Veterans are 40% more likely than nonveterans to experience severe pain, according to the 2010-2014 National Health Interview Survey. Epidemiologists from the National Center for Complementary and Integrative Health analyzed data on 6,647 veterans and 61,049 nonveterans who were asked about the persistence and intensity of self-reported pain during the previous 3 months.
Veterans were more likely to report having pain (65.5% vs 56.4%) and more likely to describe severe pain—that is, pain that occurred “most days” or “every day” and bothered the respondent “a lot” (9.1% vs 6.3%). Younger veterans in particular were more than 2 times as likely to report severe pain (7.8% vs 3.2%), even when researchers controlled for underlying demographic characteristics. Veterans aged 18 to 39 years and 50 to 59 years were more likely than nonveterans of the same ages to have any pain, but veterans aged ≥ 70 years were less likely to have severe pain than were similarly aged nonveterans.
Back pain and joint pain topped the list for veterans compared with jaw pain and migraines for nonveterans.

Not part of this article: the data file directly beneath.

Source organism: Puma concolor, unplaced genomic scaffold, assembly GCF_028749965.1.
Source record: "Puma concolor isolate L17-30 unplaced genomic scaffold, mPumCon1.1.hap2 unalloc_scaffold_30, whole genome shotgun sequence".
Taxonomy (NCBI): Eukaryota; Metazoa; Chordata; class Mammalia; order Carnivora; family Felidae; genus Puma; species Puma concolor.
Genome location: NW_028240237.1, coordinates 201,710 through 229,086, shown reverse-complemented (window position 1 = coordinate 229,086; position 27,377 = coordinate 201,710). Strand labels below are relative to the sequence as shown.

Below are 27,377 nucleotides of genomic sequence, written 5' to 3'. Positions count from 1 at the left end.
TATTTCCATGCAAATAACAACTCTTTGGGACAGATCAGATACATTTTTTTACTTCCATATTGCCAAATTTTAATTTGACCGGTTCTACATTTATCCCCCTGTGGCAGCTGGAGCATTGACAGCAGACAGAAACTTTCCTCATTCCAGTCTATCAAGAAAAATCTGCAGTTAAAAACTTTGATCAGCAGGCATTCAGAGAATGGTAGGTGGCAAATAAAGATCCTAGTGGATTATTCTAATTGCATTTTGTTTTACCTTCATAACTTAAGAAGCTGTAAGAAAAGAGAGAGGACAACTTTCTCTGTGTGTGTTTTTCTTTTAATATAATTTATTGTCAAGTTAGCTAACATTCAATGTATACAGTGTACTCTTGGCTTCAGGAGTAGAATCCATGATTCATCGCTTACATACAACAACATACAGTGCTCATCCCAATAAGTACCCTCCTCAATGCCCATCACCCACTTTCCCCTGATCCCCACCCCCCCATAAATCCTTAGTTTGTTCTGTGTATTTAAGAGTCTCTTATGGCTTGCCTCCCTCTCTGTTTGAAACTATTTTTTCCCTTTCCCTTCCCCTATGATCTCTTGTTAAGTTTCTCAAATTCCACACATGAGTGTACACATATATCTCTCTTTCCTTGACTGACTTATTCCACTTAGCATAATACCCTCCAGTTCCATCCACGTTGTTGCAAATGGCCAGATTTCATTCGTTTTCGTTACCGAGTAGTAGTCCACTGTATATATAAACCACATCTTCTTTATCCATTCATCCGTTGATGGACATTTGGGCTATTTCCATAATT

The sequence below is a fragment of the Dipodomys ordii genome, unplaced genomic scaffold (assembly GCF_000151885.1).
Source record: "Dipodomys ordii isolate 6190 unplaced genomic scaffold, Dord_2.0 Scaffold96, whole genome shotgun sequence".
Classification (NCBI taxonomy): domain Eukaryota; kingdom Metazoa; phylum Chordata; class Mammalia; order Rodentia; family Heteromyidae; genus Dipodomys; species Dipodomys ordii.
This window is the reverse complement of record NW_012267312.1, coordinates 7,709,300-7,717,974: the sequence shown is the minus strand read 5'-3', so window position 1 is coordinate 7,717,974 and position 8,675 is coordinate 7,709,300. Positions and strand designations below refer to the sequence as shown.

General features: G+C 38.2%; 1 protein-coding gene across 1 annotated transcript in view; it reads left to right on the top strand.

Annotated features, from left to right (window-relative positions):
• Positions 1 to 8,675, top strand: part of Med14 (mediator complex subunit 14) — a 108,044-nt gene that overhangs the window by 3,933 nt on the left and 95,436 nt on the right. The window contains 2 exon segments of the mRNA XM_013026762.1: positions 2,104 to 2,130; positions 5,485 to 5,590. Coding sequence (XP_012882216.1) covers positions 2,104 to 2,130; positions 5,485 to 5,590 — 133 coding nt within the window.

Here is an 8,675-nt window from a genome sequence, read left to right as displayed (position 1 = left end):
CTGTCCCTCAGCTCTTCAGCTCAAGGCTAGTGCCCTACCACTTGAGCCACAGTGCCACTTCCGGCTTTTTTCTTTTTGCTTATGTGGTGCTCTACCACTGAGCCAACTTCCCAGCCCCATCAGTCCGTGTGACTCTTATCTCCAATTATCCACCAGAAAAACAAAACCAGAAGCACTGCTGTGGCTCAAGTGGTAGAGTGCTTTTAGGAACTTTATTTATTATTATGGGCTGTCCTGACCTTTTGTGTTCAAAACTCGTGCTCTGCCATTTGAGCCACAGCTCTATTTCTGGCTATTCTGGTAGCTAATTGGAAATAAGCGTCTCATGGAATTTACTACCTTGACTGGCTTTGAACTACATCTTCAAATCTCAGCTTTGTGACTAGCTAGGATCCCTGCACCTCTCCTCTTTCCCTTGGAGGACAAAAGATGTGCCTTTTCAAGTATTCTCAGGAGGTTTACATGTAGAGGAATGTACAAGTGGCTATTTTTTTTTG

The majority of veteran participants were men (92.5%), whereas the majority of nonveteran participants were women (56.5%). The survey data did not identify any specific aspects of military service, including branch of the armed forces, years of service, or whether the veteran served in a combat role.
The survey also didn’t collect information on pain treatment, so it isn’t clear whether differences in treatment would explain the differences in pain experiences. Nor did the survey reveal whether younger veterans with severe pain were in pain despite treatment or because they weren’t getting any treatment.
“These findings suggest that more attention should be paid to helping veterans manage the impact of severe pain and related disability on daily activities,” the lead researcher said.